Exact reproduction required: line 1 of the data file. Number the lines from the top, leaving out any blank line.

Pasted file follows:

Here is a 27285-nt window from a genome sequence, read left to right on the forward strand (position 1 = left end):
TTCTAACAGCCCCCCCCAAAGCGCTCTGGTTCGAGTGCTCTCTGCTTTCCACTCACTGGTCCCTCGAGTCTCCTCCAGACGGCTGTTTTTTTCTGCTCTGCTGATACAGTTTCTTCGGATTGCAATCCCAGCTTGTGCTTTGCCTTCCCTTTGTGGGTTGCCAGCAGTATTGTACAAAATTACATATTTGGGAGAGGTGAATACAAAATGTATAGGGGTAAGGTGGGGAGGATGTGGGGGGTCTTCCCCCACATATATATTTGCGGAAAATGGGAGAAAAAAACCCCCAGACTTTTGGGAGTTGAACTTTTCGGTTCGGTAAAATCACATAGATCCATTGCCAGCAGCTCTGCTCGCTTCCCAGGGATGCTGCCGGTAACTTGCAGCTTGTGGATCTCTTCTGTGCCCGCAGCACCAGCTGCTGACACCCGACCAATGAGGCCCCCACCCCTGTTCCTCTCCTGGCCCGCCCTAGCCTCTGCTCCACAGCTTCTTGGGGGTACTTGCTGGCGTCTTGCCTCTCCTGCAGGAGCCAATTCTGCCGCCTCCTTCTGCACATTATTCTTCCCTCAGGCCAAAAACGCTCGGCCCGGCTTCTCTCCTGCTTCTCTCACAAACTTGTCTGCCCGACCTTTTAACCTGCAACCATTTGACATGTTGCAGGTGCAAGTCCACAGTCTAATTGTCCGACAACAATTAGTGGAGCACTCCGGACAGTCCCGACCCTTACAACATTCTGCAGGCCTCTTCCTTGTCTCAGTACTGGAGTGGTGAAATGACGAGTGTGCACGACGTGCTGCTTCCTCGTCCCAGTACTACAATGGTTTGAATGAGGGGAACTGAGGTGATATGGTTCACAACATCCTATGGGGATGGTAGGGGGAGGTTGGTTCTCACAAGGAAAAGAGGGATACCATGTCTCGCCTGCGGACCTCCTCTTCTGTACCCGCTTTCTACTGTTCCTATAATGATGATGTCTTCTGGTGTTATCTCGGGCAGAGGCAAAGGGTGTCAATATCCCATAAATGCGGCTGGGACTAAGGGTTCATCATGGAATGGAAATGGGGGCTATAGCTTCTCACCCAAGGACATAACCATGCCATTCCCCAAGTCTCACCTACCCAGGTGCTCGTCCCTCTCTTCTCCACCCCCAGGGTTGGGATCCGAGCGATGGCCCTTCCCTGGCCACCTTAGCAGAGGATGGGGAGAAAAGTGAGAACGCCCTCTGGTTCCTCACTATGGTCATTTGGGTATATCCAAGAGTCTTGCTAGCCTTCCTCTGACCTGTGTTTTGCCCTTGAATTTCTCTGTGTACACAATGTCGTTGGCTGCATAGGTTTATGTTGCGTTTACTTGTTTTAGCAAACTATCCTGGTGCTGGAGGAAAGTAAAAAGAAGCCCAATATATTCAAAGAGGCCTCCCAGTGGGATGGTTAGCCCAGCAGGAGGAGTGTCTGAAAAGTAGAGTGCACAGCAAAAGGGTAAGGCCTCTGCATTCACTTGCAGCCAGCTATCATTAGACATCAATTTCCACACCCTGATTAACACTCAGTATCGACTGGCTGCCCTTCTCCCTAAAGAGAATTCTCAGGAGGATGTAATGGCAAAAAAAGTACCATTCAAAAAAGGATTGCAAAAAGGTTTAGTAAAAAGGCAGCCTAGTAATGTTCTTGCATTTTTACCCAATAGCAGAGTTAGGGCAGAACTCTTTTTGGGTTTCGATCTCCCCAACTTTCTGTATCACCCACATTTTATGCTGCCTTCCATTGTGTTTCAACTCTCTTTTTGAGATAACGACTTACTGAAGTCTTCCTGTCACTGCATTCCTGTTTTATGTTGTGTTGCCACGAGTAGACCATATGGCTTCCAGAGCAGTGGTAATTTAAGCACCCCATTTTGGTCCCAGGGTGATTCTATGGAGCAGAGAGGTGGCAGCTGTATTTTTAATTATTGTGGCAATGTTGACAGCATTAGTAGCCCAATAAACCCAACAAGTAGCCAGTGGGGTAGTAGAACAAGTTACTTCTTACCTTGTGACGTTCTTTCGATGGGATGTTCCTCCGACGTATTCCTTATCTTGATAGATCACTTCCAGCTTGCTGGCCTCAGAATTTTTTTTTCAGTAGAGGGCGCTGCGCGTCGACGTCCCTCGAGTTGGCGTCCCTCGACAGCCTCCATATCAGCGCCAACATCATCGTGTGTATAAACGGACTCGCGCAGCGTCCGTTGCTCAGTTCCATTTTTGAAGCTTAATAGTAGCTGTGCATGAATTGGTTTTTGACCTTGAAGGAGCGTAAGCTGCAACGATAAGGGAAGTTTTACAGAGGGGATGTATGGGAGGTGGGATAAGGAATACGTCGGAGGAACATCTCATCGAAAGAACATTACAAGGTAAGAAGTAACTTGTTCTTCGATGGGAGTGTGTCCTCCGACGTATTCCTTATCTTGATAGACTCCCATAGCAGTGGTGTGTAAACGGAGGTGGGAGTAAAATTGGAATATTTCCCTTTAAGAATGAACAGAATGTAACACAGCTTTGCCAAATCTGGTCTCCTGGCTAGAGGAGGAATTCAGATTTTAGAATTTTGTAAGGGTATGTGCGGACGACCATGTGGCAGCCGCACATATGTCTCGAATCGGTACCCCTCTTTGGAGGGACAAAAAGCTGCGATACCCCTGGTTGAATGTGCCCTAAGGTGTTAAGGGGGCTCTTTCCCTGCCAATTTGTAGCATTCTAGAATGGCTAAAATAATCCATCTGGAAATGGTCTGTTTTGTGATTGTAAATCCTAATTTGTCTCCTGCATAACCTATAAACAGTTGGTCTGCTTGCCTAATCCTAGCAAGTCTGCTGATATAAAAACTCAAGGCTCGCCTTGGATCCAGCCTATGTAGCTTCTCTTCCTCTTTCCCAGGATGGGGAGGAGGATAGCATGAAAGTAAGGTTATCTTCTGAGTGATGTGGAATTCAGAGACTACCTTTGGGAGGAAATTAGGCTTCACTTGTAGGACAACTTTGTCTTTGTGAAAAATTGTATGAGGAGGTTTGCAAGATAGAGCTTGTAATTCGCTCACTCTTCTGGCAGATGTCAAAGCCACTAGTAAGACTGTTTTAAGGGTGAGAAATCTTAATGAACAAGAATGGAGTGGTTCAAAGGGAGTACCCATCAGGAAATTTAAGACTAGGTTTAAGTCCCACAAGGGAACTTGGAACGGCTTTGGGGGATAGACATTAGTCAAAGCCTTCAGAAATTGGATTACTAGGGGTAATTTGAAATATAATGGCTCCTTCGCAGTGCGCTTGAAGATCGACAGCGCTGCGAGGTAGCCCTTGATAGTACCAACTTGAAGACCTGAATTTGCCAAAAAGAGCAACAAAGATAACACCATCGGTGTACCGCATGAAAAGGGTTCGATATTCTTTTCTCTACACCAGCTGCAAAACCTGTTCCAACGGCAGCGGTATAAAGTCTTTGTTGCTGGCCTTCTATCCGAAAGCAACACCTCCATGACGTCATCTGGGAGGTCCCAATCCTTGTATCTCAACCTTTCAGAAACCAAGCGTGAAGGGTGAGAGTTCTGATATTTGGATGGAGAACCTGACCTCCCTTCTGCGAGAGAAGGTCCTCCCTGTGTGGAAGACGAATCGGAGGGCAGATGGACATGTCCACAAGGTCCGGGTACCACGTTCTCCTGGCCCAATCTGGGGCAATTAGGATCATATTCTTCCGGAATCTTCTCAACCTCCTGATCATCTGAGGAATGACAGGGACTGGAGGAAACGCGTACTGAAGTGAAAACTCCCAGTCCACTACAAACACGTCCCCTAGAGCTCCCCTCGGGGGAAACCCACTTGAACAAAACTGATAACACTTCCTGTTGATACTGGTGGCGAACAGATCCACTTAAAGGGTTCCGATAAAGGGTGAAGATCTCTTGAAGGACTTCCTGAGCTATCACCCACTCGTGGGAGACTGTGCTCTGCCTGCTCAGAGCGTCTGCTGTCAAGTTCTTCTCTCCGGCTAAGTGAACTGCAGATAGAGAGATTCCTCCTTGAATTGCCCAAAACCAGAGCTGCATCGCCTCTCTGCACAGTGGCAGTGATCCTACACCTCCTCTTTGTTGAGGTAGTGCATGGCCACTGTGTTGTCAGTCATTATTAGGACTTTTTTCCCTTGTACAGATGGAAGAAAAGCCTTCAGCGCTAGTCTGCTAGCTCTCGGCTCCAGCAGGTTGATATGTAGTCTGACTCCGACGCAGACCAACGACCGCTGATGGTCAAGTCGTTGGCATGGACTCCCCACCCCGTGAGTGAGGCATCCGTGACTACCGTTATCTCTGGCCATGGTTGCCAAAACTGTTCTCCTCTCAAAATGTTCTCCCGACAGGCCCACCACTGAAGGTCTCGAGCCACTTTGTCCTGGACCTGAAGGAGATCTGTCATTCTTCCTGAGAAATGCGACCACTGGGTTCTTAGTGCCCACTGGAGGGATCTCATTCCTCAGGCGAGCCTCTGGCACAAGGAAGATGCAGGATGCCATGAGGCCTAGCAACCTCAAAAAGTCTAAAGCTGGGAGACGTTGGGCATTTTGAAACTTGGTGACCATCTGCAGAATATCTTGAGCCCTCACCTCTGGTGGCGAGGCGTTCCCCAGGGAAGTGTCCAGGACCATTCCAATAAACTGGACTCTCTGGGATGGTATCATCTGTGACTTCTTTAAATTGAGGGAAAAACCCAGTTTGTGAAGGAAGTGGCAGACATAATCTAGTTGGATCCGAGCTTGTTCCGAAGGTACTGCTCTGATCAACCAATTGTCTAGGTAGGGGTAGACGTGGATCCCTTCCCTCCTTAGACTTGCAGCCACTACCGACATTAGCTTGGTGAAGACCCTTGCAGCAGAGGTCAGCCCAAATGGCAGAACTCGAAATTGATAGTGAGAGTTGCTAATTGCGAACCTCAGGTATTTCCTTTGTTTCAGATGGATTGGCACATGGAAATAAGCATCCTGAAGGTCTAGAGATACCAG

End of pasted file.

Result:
Here is a 27285-nt window from a genome sequence, read left to right on the forward strand (position 1 = left end):